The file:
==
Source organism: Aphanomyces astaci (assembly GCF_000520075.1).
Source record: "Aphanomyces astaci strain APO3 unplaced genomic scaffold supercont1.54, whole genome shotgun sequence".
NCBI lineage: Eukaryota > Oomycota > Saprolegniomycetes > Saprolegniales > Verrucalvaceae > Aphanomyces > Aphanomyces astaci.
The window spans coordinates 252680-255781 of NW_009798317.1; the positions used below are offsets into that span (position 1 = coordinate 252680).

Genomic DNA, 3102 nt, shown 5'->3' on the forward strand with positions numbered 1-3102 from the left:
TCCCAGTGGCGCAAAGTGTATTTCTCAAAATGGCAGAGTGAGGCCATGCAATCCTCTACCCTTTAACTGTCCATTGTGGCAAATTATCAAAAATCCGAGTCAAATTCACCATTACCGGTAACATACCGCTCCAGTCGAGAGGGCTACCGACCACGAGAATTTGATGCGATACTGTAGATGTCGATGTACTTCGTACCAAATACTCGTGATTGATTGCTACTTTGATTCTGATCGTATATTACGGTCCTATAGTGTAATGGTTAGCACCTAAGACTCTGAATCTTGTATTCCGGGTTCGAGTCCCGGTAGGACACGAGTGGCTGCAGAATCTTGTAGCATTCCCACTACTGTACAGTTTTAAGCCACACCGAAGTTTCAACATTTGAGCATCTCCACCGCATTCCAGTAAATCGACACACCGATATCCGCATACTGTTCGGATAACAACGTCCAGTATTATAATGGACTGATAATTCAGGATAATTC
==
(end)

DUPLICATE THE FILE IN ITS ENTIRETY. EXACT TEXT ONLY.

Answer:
Source organism: Aphanomyces astaci (assembly GCF_000520075.1).
Source record: "Aphanomyces astaci strain APO3 unplaced genomic scaffold supercont1.54, whole genome shotgun sequence".
NCBI lineage: Eukaryota > Oomycota > Saprolegniomycetes > Saprolegniales > Verrucalvaceae > Aphanomyces > Aphanomyces astaci.
The window spans coordinates 252680-255781 of NW_009798317.1; the positions used below are offsets into that span (position 1 = coordinate 252680).

Genomic DNA, 3102 nt, shown 5'->3' on the forward strand with positions numbered 1-3102 from the left:
TCCCAGTGGCGCAAAGTGTATTTCTCAAAATGGCAGAGTGAGGCCATGCAATCCTCTACCCTTTAACTGTCCATTGTGGCAAATTATCAAAAATCCGAGTCAAATTCACCATTACCGGTAACATACCGCTCCAGTCGAGAGGGCTACCGACCACGAGAATTTGATGCGATACTGTAGATGTCGATGTACTTCGTACCAAATACTCGTGATTGATTGCTACTTTGATTCTGATCGTATATTACGGTCCTATAGTGTAATGGTTAGCACCTAAGACTCTGAATCTTGTATTCCGGGTTCGAGTCCCGGTAGGACACGAGTGGCTGCAGAATCTTGTAGCATTCCCACTACTGTACAGTTTTAAGCCACACCGAAGTTTCAACATTTGAGCATCTCCACCGCATTCCAGTAAATCGACACACCGATATCCGCATACTGTTCGGATAACAACGTCCAGTATTATAATGGACTGATAATTCAGGATAATTC